Saturday, 4 June 2016

Battle generator for WWII games

L'nL Battle Generator with my own rules.

A few weeks ago I posted a review of Lock 'n Load's new Battlefield Generator for their recently released Russian module (Heroes of the Motherland) boardgame. As part of the review, a scenario was generated, which gave a compact one mapper game with relatively few forces.

The scenario worked out quite well, so I have used it as a basis of putting a miniatures game together using Kallistra 4" hexes and Pendraken 10mm figures.

This post gives an overview of the resulting 'mash-up'.

Please press the 'read more' tab for the rest of this post.

I have my own hex based tactical rules for miniatures - called Tigers at Minsk (freely available - see the Resource section). They are designed to be relatively simple, use a small gaming area and be solitaire friendly - so I thought I would have a go at re-running the Lock 'n load scenario I recently generated, to have a quick fun game ready for Mike on our next face-to-face meet. He had already played the scenario with the Lock 'n load system as intended, so I was interested in seeing what he thought of this mash-up. Also the post highlights how this battlefield generator can work for other systems.

Setting up - The scenario generator used map 47, which is generally an open map comprising of farmland and woods, which I replicated with Kallistra's Hexon II tiles.

The Orders of Battle - In Tigers at Minsk (referred to as TaM here-on-in), an infantry base represents the entire section, including the inherent LMG's, so the first thing to lose from the generated scenario were the two independent LMG teams that both sides had.

In TaM, Panzerfausts are represented by an allowance rather than an actual presence of the table. Our scenario had generated 3 panzerfausts, so these were converted to an allowance rating of 3. What this means is that when the German player wants a section to use a Panzerfaust, they roll a die against the allowance to see if one is available at that time. If they score 3 or less (i.e. their rating or less) then the unit can use a panzerfaust and that rating is preserved, but if they fail their roll, they don't get the weapon and the rating drops 1 level ( to 2 in his example), making future attempts harder, until of course the rating drops to zero .... no more panzerfausts!

The only other change relates to leaders. TaM does not use leaders, but does have hexes that are either in or out of command, with some hexes that are automatically in command at the start of a turn. The scenario generated had invested in making the German leadership notably better than the Soviet side, so in our game, I reduced the Soviet automatic command function to 1 central hex plus 1 adjacent hex (instead of the normal 2 adjacent hexes - this is a better option game wise than increasing the German command allowance), so all other friendly occupied hexes that don't automatically get command would need to test for command, giving the Germans an edge with command.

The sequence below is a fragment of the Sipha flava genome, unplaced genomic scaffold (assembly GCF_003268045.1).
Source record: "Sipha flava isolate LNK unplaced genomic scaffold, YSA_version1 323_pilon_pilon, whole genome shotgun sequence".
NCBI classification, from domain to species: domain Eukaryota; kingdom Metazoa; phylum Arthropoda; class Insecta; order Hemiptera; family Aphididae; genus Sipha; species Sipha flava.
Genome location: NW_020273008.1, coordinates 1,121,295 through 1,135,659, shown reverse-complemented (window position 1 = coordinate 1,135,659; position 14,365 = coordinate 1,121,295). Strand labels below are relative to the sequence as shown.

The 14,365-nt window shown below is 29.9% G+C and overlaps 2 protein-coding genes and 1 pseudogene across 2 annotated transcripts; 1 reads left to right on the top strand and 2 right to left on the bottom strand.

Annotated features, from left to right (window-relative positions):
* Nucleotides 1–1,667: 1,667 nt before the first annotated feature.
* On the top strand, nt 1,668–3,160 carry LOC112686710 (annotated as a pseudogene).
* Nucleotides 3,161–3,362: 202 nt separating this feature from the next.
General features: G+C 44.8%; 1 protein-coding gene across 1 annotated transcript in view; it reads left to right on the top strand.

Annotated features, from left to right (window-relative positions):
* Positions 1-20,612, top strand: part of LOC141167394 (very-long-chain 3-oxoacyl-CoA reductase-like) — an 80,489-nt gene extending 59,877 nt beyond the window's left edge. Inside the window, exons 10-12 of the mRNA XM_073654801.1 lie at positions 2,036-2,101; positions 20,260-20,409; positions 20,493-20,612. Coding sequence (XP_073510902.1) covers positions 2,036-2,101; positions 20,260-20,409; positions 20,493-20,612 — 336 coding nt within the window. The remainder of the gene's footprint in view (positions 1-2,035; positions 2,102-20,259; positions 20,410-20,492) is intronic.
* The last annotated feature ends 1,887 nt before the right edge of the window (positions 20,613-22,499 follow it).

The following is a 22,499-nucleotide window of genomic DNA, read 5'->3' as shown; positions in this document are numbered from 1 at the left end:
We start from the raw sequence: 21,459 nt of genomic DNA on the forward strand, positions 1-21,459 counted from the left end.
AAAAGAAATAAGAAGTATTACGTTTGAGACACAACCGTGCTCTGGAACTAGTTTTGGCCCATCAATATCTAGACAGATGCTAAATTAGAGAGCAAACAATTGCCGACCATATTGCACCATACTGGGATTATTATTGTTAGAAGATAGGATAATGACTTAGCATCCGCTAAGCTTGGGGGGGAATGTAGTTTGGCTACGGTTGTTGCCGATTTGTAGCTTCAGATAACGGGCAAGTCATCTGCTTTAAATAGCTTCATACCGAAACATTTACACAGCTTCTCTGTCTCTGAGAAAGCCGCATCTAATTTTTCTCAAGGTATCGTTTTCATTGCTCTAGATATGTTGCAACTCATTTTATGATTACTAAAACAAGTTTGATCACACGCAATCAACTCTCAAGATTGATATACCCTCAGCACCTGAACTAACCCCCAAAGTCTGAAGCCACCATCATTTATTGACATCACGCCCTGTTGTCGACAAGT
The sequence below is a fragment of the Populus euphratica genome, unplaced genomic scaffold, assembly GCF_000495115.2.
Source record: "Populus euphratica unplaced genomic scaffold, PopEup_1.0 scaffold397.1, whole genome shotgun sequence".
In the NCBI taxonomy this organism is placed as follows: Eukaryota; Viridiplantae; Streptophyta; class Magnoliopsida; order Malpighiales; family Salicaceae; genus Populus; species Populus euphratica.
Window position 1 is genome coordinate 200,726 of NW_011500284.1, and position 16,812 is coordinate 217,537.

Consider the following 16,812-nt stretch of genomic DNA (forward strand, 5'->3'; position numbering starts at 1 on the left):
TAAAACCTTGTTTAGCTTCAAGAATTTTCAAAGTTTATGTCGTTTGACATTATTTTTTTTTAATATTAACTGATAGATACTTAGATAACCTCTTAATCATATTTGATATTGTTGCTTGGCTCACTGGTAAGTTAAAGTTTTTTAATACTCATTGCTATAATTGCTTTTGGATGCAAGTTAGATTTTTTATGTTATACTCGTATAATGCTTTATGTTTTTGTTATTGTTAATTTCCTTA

The scenario called for a German sniper which are quite powerful in Lock 'n Load. To emulate this, in the TaM replay, every time a Random Event is called for, the Germans will automatically get event number 3, which is the Sniper Event. The Soviets will still select their event randomly.

The Soviets were given a morale value of 6 and the Germans 5 ( a factor based around how many units a side starts with, this is a TaM feature and not a requirement of the original scenario). In TaM as a player takes losses, their morale drops, once it hits zero, all units must individually check to see if they fall back. This can disrupt an attacking force and can prise defenders out of important positions. They check again on every subsequent loss.

The Soviets will get 9 infantry sections (equivalent to a company of men), 1 artillery module (with an on-table observer), 2 anti-tank rifle teams, 1 T34/76 tank. The Germans get 6 infantry sections (equivalent of two platoons), 1 HMG, 2 StuG III's, a panzerfaust rating of 3 and a sniper benefit.

The Map / Table - In the generated scenario, map 47 (shown below) was chosen and the game was played longways down the map. This meant setting up the table in a similar way, with the hex grain running wide edge to wide edge. The map was emulated exactly, except I lost the half hexes on the start lines, but that didn't make too much of a difference as TaM has very low movement rates and I just set up within 1 hex of the board edge rather than the 2 hexes required by the original scenario.

On my board to replicate the map terrain, heavy woods have 3 trees per hex. Light woods (two trees per hex) will be treated as orchard (like woods but vehicles can freely enter) and scrub (one tree and one dead tree stump per hex) will be treated as rough (variable line of sight through the hex a little bit like the hindrance type rules that tactical games use, except in this instance, before shooting you test to see whether or not you actually get a fleeting glance of the target).